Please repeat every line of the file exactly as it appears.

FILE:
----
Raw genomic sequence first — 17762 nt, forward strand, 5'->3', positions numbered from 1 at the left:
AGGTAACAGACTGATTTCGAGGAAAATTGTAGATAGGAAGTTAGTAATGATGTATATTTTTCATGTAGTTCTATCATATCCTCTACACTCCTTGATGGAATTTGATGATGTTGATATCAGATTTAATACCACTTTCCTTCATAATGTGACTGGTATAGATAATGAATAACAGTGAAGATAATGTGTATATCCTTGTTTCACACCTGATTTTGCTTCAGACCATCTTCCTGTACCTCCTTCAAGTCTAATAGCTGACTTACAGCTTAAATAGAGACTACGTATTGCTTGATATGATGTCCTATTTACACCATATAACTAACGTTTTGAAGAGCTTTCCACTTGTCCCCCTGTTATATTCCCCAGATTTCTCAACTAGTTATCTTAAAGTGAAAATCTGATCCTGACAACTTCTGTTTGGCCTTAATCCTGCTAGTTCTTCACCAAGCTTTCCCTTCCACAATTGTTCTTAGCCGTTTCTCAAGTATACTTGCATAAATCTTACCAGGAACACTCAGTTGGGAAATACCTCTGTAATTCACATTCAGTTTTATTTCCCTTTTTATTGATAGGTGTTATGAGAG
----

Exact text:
Raw genomic sequence first — 17762 nt, forward strand, 5'->3', positions numbered from 1 at the left:
AGGTAACAGACTGATTTCGAGGAAAATTGTAGATAGGAAGTTAGTAATGATGTATATTTTTCATGTAGTTCTATCATATCCTCTACACTCCTTGATGGAATTTGATGATGTTGATATCAGATTTAATACCACTTTCCTTCATAATGTGACTGGTATAGATAATGAATAACAGTGAAGATAATGTGTATATCCTTGTTTCACACCTGATTTTGCTTCAGACCATCTTCCTGTACCTCCTTCAAGTCTAATAGCTGACTTACAGCTTAAATAGAGACTACGTATTGCTTGATATGATGTCCTATTTACACCATATAACTAACGTTTTGAAGAGCTTTCCACTTGTCCCCCTGTTATATTCCCCAGATTTCTCAACTAGTTATCTTAAAGTGAAAATCTGATCCTGACAACTTCTGTTTGGCCTTAATCCTGCTAGTTCTTCACCAAGCTTTCCCTTCCACAATTGTTCTTAGCCGTTTCTCAAGTATACTTGCATAAATCTTACCAGGAACACTCAGTTGGGAAATACCTCTGTAATTCACATTCAGTTTTATTTCCCTTTTTATTGATAGGTGTTATGAGAG